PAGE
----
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Farmers debate election impacts on ag

As the politicians and  pundits sort out  the results of Tuesday’s mid-term elections, farmers have begun to provide their own take on the historic balloting in which Republicans are expected to win at least 60 more U.S. House seats and erase the Democratic majority, as well as gain ground in the Senate.

The early views expressed in an forum suggest that farmers feel the results bode well for the country as a whole, and indirectly for agriculture.

That mood was reflected in the words of one farmer: “I don't want an election that is good for ag, I want an election that is good for the country. We need to see past our own little world and our own selfish special interest. In the long run, an election good for the country is good for all of us as individuals.”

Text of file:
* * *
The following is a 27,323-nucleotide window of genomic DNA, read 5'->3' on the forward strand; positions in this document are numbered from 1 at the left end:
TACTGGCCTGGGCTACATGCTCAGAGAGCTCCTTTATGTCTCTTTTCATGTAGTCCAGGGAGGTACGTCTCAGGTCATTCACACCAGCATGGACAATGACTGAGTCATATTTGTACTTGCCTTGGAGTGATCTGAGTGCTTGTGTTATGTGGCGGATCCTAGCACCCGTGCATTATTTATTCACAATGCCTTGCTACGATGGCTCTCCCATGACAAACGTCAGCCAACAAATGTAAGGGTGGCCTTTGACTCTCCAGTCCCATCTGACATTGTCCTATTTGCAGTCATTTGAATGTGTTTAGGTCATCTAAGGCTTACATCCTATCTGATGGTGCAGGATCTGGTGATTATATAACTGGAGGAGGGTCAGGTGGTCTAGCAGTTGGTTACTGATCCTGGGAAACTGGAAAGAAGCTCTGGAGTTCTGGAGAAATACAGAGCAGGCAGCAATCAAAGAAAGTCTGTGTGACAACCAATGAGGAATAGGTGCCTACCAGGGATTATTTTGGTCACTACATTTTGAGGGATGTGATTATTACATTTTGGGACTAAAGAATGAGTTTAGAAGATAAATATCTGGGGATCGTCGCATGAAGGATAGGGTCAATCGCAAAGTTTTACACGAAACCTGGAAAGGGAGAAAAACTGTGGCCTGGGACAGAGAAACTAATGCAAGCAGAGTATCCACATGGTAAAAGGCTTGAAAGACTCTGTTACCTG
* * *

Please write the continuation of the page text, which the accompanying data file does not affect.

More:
Nearly 60% of respondents in an poll say the election will be good for agriculture.

Another farmer sees the rebalancing of Congress as a positive for agriculture:  “Gridlock in Congress is probably best at this point for ag. Existing direct payment, subsidies and other government  programs, and ag tax breaks such as fast depreciation, more than likely will continue.”

There was concern expressed about the loss of leaders who had stood up for issues important to agriculture, including Wisconsin’s Democratic Senator  Russ Feingold. “[He was] one of the few independent thinkers the Senate had,” said one farmer.

The election theme of budgetary controls should be beneficial to rural America and family farmers, one farmer argues:  “I'm thinking that Washington should have gotten the message loud and clear that people are concerned about our country's spending and debt problem.  I think that translates into cuts all over, including on Ag, which if done right could actually be good for small family farmers and rural communities."

Join the discussion in the Ag Forum.

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